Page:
Social media's nudity guidelines are out of control.
The battle for the soul of the internet, an inherently soulless place, has found a new frontier. Political misinformation, hate speech, shit posting and trolling have long been the main focus of cleaning up the web, but with little resolution or regulation. Social media platforms have statistically found anger and hate to be profitable, and their complacency in allowing the stoking of division is a problem that has yet to be solved. The one place they do seem to unrepentantly put their foot down though, across most platforms, is nudity. Facebook, TikTok and Instagram all have pretty strident anti-nudity rules, and enforce them fiercely. But on these visually-motivated platforms, where is art supposed to exist?
The free exposure and marketing opportunities that apps like Instagram provide are crucial to many artists’ and art institutions livelihoods, but where are they supposed to go when their work is considered too lewd to post? Relatively innocuous contemporary images get labeled “explicit” and taken down all of the time, and now that the practice has pushed into censoring classic and historical art, museums are fighting back. The first public dust up between big social media and big art was when a self-described “artivist,” Laura Ghianda, posted an image to Facebook of the Venus of Willendorf in 2017, only to have it deemed “pornographic” and taken down. After backlash, a Facebook spokesperson told the AFP, “Facebook's policies do not allow depictions of nudity or even suggested nudity. However, we make an exception for statues, which is why the post should have been approved.”
Vienna’s Natural History Museum, which houses what they defended was an iconic archeological object from the early stone age, has found the apology hollow. Censorship has continued — like when the Albertina’s TikTok account was suspended for publishing Japanese photographer Nobuyoshi Araki’s pictures. The collective art museums of Vienna will now be moving their social media to OnlyFans, where nudity reigns supreme. The campaign titled “Vienna Laid Bare” is being promoted by the Vienna Tourism Board, which wants a home for its art online, especially during pandemic-addled times where international tourism is down. In a statement, the board declared that the works that will be on OnlyFans “are among the casualties of this new wave of prudishness — with nude statues and famous artworks blacklisted under social media guidelines.” Some works that will be showcased by artists like Egon Schiele, Richard Gerstl, Amedeo Modigliani and Koloman Moser were considered scandalous when they were originally made 100 or so years ago, unfortunately proving that our antiquated relationship with puritanical arbitration is alive and well.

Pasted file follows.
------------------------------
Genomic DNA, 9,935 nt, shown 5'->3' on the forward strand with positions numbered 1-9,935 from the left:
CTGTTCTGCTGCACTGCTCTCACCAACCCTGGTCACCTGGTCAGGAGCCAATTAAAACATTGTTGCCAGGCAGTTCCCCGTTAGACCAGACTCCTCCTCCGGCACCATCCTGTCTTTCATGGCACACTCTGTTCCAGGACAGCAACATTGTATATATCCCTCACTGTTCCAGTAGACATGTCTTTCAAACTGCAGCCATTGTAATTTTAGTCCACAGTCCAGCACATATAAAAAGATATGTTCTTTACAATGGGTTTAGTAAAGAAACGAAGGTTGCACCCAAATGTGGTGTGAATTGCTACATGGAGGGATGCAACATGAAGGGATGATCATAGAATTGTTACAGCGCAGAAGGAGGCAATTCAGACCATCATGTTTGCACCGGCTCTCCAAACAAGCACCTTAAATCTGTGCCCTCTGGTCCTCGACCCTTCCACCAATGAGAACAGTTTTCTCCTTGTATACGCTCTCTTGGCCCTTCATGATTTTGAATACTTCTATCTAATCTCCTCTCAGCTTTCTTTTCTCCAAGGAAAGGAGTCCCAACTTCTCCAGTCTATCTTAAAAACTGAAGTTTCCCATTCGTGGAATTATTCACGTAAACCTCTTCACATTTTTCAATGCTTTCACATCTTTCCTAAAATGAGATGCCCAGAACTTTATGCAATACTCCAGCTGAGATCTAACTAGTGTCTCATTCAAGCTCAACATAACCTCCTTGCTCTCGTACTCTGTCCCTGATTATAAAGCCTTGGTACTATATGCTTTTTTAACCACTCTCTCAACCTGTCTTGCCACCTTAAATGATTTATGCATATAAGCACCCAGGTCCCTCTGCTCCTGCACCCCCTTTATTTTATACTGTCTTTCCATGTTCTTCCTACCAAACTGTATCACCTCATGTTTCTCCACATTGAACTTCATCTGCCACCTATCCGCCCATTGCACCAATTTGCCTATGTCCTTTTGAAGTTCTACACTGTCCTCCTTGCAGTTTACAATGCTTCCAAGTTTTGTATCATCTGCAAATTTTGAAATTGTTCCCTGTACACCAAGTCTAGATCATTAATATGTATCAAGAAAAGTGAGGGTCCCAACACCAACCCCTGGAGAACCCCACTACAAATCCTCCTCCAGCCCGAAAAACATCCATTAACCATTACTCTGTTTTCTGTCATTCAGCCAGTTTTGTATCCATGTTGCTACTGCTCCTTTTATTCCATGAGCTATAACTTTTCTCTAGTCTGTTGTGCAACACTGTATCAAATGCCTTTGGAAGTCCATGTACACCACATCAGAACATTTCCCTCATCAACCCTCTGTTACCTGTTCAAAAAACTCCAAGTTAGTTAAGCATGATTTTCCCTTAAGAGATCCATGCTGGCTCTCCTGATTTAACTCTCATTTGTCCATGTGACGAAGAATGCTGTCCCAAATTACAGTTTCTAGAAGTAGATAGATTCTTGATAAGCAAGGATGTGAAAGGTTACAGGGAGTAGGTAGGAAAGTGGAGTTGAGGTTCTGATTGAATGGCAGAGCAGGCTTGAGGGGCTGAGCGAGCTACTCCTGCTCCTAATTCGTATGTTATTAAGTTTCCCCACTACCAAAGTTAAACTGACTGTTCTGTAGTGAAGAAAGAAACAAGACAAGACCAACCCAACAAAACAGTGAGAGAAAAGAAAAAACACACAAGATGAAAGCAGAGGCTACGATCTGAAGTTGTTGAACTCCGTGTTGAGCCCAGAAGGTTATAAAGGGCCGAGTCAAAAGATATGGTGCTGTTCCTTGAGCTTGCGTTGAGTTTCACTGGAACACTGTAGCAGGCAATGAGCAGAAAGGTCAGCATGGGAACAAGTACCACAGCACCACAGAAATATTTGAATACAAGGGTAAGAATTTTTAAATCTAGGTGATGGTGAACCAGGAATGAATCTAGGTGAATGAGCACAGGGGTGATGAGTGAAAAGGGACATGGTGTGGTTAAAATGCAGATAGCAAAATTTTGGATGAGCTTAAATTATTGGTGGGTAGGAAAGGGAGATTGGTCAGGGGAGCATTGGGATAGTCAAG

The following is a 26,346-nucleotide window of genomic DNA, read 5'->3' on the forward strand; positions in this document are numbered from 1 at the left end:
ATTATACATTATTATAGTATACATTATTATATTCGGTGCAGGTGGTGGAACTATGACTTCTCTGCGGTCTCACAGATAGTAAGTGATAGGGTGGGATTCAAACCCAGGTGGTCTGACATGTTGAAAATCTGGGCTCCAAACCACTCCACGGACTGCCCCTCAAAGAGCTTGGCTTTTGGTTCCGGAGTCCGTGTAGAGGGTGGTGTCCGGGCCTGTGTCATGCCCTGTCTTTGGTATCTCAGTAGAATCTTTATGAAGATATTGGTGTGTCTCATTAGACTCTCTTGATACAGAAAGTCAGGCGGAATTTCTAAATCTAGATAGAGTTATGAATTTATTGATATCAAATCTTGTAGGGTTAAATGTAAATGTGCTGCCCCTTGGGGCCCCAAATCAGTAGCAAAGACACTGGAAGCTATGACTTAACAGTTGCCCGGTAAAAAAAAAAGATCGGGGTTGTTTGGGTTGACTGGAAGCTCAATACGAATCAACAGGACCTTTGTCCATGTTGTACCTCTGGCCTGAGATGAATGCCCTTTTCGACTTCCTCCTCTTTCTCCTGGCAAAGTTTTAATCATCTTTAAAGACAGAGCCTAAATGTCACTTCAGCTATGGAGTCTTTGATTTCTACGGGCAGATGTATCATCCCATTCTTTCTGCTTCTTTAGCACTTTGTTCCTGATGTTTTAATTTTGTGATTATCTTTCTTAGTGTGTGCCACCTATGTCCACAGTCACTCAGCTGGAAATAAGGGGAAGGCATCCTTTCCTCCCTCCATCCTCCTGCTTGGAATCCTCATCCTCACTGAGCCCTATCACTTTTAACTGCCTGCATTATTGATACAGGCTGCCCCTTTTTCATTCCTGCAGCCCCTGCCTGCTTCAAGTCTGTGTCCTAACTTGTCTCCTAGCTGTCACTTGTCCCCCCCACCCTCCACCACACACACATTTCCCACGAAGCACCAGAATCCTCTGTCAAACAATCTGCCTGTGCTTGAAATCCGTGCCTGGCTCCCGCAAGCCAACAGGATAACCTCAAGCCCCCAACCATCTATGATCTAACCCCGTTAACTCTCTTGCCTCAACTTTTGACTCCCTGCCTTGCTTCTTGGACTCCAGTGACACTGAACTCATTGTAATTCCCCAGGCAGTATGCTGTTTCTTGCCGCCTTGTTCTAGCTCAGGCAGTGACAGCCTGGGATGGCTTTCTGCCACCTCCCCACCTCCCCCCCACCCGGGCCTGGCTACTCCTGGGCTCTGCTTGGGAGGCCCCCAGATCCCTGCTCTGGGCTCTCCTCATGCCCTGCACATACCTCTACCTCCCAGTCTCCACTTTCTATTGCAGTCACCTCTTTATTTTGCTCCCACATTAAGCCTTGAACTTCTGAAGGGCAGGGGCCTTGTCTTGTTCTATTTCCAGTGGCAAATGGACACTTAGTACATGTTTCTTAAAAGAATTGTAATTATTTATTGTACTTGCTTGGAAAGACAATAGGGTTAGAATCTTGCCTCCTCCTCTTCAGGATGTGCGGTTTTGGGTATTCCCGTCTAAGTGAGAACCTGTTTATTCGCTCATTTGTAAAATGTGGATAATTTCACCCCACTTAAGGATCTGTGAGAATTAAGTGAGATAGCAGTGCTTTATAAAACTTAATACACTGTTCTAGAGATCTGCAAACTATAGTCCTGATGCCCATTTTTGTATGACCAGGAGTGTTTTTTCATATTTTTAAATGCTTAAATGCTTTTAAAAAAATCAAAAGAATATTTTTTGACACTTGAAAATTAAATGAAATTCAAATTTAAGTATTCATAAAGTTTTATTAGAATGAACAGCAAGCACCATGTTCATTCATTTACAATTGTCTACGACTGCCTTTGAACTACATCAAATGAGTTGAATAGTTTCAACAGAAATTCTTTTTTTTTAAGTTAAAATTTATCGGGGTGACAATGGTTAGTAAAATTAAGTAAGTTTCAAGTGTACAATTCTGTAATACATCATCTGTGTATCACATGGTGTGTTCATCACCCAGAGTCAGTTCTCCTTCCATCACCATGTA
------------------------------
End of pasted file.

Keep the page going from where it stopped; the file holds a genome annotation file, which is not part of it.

While Austrian art houses finding a home at a pervasive, popular, but also sometimes stigmatized platform like OnlyFans is delicious art world gossip, it also points to how complex the online fight against nudity really is. It was only weeks ago that OnlyFans caused a massive uproar by announcing that they themselves would be banning explicit content and nudity. Being a site that was built on the backs of sex workers, the extreme backlash was valid and important discourse on the continued vilifying of sex work. OnlyFans quickly reversed course though, and not only continued to allow nudity, but discounted their usage fees as an apology for the lost wages their announcement caused its users.
Incorporating “Vienna Laid Bare” into the platform’s offerings adds an opposing spin to OnlyFans’ initial shunning of their nude creators. It speaks to another art world meets pornography dust up this summer, when PornHub released its campaign “Classic Nudes,” in which amateur porn duo MySweetApple recreated lascivious artworks from some of the world’s most prestigious galleries, leading to legal action from both the Louvre and the Uffizi Gallery, citing copyright infringement, but really just not wanting to be associated with porn. While “Vienna Laid Bare” seeks to nestle classic art right alongside porn, at the time “Classic Nudes” was trying to derive pornographic inspiration from classic art. Both are valid ways for historical art and our modern world to interact, but they seem to ruffle feathers regardless, either because of intellectual elitism in the case of “Classic Nudes” or basic prudishness in the case of “Vienna Laid Bare.” Where porn and art respectively belong online, and their relationships to one another, are questions that will take time to answer—but for now you can subscribe to fine art and fine porn all in one place, making OnlyFans a continued pioneer of less censored social media.